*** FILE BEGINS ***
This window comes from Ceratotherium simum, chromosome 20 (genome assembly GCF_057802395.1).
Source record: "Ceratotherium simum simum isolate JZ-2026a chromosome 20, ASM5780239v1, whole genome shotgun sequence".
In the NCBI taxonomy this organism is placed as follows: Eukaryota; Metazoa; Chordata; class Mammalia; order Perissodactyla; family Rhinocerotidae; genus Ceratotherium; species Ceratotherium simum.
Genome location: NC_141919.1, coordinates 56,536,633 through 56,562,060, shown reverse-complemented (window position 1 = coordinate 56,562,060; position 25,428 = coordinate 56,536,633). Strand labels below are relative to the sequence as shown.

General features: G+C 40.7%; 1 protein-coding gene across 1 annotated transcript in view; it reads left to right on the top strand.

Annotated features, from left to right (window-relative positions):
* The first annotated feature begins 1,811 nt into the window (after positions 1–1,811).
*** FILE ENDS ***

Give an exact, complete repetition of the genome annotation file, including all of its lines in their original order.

This window comes from Ceratotherium simum, chromosome 20 (genome assembly GCF_057802395.1).
Source record: "Ceratotherium simum simum isolate JZ-2026a chromosome 20, ASM5780239v1, whole genome shotgun sequence".
In the NCBI taxonomy this organism is placed as follows: Eukaryota; Metazoa; Chordata; class Mammalia; order Perissodactyla; family Rhinocerotidae; genus Ceratotherium; species Ceratotherium simum.
Genome location: NC_141919.1, coordinates 56,536,633 through 56,562,060, shown reverse-complemented (window position 1 = coordinate 56,562,060; position 25,428 = coordinate 56,536,633). Strand labels below are relative to the sequence as shown.

General features: G+C 40.7%; 1 protein-coding gene across 1 annotated transcript in view; it reads left to right on the top strand.

Annotated features, from left to right (window-relative positions):
* The first annotated feature begins 1,811 nt into the window (after positions 1–1,811).